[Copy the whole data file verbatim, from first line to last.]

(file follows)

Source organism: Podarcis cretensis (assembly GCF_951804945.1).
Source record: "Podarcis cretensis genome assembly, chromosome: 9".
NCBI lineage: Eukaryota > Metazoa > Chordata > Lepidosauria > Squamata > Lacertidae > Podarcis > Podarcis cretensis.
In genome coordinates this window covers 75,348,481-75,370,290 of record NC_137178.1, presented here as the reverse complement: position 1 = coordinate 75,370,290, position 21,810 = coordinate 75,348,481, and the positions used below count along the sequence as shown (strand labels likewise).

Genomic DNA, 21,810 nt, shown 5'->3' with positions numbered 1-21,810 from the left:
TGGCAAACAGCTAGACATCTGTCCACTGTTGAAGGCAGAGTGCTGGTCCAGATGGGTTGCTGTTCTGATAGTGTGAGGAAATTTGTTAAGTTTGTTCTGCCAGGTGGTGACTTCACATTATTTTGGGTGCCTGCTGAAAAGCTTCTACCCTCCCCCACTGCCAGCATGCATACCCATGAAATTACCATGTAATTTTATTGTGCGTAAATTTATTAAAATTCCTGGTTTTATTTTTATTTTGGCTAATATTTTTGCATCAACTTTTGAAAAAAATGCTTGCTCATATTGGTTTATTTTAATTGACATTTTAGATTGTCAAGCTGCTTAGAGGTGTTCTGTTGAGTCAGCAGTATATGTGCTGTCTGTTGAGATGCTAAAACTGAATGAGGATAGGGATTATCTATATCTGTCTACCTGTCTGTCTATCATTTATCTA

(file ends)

Source organism: Podarcis cretensis (assembly GCF_951804945.1).
Source record: "Podarcis cretensis genome assembly, chromosome: 9".
NCBI lineage: Eukaryota > Metazoa > Chordata > Lepidosauria > Squamata > Lacertidae > Podarcis > Podarcis cretensis.
In genome coordinates this window covers 75,348,481-75,370,290 of record NC_137178.1, presented here as the reverse complement: position 1 = coordinate 75,370,290, position 21,810 = coordinate 75,348,481, and the positions used below count along the sequence as shown (strand labels likewise).

Genomic DNA, 21,810 nt, shown 5'->3' with positions numbered 1-21,810 from the left:
TGGCAAACAGCTAGACATCTGTCCACTGTTGAAGGCAGAGTGCTGGTCCAGATGGGTTGCTGTTCTGATAGTGTGAGGAAATTTGTTAAGTTTGTTCTGCCAGGTGGTGACTTCACATTATTTTGGGTGCCTGCTGAAAAGCTTCTACCCTCCCCCACTGCCAGCATGCATACCCATGAAATTACCATGTAATTTTATTGTGCGTAAATTTATTAAAATTCCTGGTTTTATTTTTATTTTGGCTAATATTTTTGCATCAACTTTTGAAAAAAATGCTTGCTCATATTGGTTTATTTTAATTGACATTTTAGATTGTCAAGCTGCTTAGAGGTGTTCTGTTGAGTCAGCAGTATATGTGCTGTCTGTTGAGATGCTAAAACTGAATGAGGATAGGGATTATCTATATCTGTCTACCTGTCTGTCTATCATTTATCTA